A cosy red dot away from it all.

You feel it’s a different place from the very moment the jetway disgorges you into the main concourse at Changi Airport. It’s a quick walk on the world’s plushiest, softest carpet to immigration, past ornate flowerbeds erupting with tropical plants, a botanical explosion arranged with gusto. Above, the ceiling flows on in a harmonic wave of thinly perforated metal panels, a mechanical synchronicity of straight lines that looks like a bobbing sea suspended over the travellers’ heads. Or a Minecraft landscape, just a lot more pleasing on the eye. Immigration comes shortly thereafter, each and every desk equipped with a bowl filled with candies and a small bin for the empty wrappers, the agent inviting you to help yourself before stamping you in and saying “Welcome to Singapore”.
Morning brings rainshowers, rolling waves of deluge pounding the streets of East Singapore. Still, despite the onslaught of water, it’s stifling hot and why wouldn’t it be: it never gets chilly one degree north of the Equator. I’m hosted by friends, dipping momentarily in this married couple’s expat life, savouring the pleasures – the air-con, the sweeping vistas, the gym, the pool – of their gated community with security patrols moving snails and centipedes should they venture onto the stone paths. After all, this is the place where people leave iPhone 7s on the food court tables to keep their places.
Shopping arcade follows shopping arcade in a ring around, and inside, the city centre. It’s just four steps between the air-conditioned bubble of our cab and the equally icy atrium of the Japanese supermarket-cum-deli sitting one level below our designated food court.

We eat upstairs at a table commanding imposing views of the financial district’s towers, of the Ferris wheel and of the towering monstrosity of the Marina Bay Sands hotel. Around us bubble, hiss and gurgle dozens of pans, woks and bamboo steamers loaded with Japanese, Indonesian, Korean, Cantonese and Malay specialties. Red labels on every booth proclaim that every establishment under that particular roof received top marks for cleanliness, food safety and quality. Singapore: the only place in hundreds, perhaps thousands, of kilometres where you can set about drinking the melted ice scooped in your plastic tumbler without so much of a thought about the trots.
Everything, here, is manicured. Orchids grow in flowerpots. Neat vines sneak up the concrete pillars of flyovers and highways in such orderly fashion that you’d think they’ve been planted that way. Inside a futuristic bubble, built on land reclaimed from the sea, an ecosystem capable of generating its own cloud steals the breath of children and adults alike with its perfect beauty whilst, a stone’s throw away, the man-made cliffs of Marina Bay Sands rise to the skies, its inner atrium reminiscent of a Marseillais HLM, just with four-digit room rates and champagne on sale at $200 the bottle on the rooftop bar. Even the campsite for penny-pinching tourists erected along the shoreline on East Coast park is, to quote from a well-represented fast food chain, “Tip-Top”.
I’m a cynic. Tell me something’s perfect, and I’ll doubt you. Tell me something’s flawless, and I’ll be calling it. Tell me something’s got nothing to hide, and I’ll go around lifting the carpet to check for the dust swept under there. Singapore, I reason one night as the skyline shimmer outside the bedroom windows and enormous lightning run from one stratocumulus to another, has to have one such carpet.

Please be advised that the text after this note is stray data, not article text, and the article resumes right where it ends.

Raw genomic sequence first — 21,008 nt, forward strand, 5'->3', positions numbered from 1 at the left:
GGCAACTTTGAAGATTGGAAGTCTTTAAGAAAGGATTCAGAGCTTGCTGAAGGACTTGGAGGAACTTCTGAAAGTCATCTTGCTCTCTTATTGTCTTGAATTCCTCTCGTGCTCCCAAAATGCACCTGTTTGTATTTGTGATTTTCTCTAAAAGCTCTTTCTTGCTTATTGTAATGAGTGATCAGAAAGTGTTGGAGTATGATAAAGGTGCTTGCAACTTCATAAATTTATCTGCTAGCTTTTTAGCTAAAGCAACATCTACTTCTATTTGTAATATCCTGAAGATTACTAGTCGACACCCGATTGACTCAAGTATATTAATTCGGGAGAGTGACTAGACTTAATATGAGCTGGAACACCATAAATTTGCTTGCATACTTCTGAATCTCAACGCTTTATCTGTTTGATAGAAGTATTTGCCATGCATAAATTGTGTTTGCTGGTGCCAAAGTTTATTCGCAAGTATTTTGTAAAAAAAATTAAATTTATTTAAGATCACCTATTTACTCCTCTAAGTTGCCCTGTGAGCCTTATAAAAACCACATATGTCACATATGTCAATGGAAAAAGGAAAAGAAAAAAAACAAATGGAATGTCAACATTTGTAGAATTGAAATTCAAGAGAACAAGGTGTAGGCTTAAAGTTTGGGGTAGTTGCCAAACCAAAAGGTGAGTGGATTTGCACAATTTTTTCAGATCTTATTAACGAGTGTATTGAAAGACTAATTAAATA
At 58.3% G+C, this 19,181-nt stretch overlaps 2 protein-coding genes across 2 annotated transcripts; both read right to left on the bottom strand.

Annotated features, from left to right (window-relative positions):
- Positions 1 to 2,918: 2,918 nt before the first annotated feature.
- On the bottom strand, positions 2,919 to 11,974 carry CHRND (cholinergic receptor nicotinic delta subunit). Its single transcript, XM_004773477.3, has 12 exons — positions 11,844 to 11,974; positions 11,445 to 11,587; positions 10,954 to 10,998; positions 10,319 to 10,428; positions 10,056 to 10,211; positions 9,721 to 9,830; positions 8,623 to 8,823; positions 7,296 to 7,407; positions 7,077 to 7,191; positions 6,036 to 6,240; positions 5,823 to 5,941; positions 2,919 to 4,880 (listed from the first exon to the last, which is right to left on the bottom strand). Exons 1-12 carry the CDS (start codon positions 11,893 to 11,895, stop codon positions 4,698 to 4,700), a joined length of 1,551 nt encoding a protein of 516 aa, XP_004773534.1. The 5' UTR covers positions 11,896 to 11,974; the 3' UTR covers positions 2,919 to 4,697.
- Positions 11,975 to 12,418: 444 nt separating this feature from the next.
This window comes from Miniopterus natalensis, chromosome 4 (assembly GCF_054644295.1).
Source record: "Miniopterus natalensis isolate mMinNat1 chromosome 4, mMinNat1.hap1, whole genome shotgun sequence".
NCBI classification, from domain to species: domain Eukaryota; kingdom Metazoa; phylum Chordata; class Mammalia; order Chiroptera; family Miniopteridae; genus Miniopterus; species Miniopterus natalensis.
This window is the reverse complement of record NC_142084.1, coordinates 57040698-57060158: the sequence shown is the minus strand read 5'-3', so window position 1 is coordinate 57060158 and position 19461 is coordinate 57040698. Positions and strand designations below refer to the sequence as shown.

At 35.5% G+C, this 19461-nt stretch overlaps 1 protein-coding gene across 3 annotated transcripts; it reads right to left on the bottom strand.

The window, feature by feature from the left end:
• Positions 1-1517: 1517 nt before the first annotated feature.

A bus ride offers some insight. Despite having an uncanny resemblance to the 94 bus to Acton Green – same double decker coach, same interiors, same seats – the ads plastered on the inside and of the outside of the no. 14 bus can’t be more different from London’s Routemasters. There is nothing claiming the virtues of junk food, apps doing exactly the same job of a massive CRM system for a fraction of the price, or the latest Old Vic play: the two adverts stickered at eye level on the frigid main deck of this Singaporean bus are warnings. Calls to exert caution against cybersex in exchange for online payments and other scams coming, inevitably, from abroad. Outside, as we notice once we alight and the bus drives past us, a giant-sized photograph has been plastered on the side of the vehicle. It shows a multi-storey building engulfed in flames and thick black smoke, out of which three obviously alarmed yuppies are fleeing. A fourth man in shirt sleeves and burgundy tie indicates something with a steely gaze worth of John Wayne, a pose that reminds me of the statue of Augustus in Rome’s Forum. Below the slogan read something like Be prepared. Our response matters. Not even London, where the IS morons had emerged from the gutters three times lately, thinks necessary to peddle this heavily fear propaganda.
My hosts both are recruiters. One evening, they speak about the traipsing of their work, of what it means to be the ones shovelling new resources into the thousands of businesses that make this island nation the economic hotspot it is. They talk, in desperate tones, of the local youth, so pampered and unaware of the workings of the outside world to fail in almost comical levels of farce. The guy who gave away his company’s secrets after just a drink with a savvy competitor in a Manila bar. The one who forgot to the delete the name of the candidate from the CV sent to the client, effectively making the recruiter useless. The other guy who succeeded in getting his company card cloned by giving it to a stranger he’d just met. Examples, sure, behaviours undoubtedly common the world over, but those were, they argue, symptoms of a new generation of Singaporeans grown in economic abundance, total protection. A generation scared of setbacks, afraid of having to fight for something, imbibed with propaganda magnifying the dangers of anything that lurked outside their nation, where everything was safe and ‘tip-top’.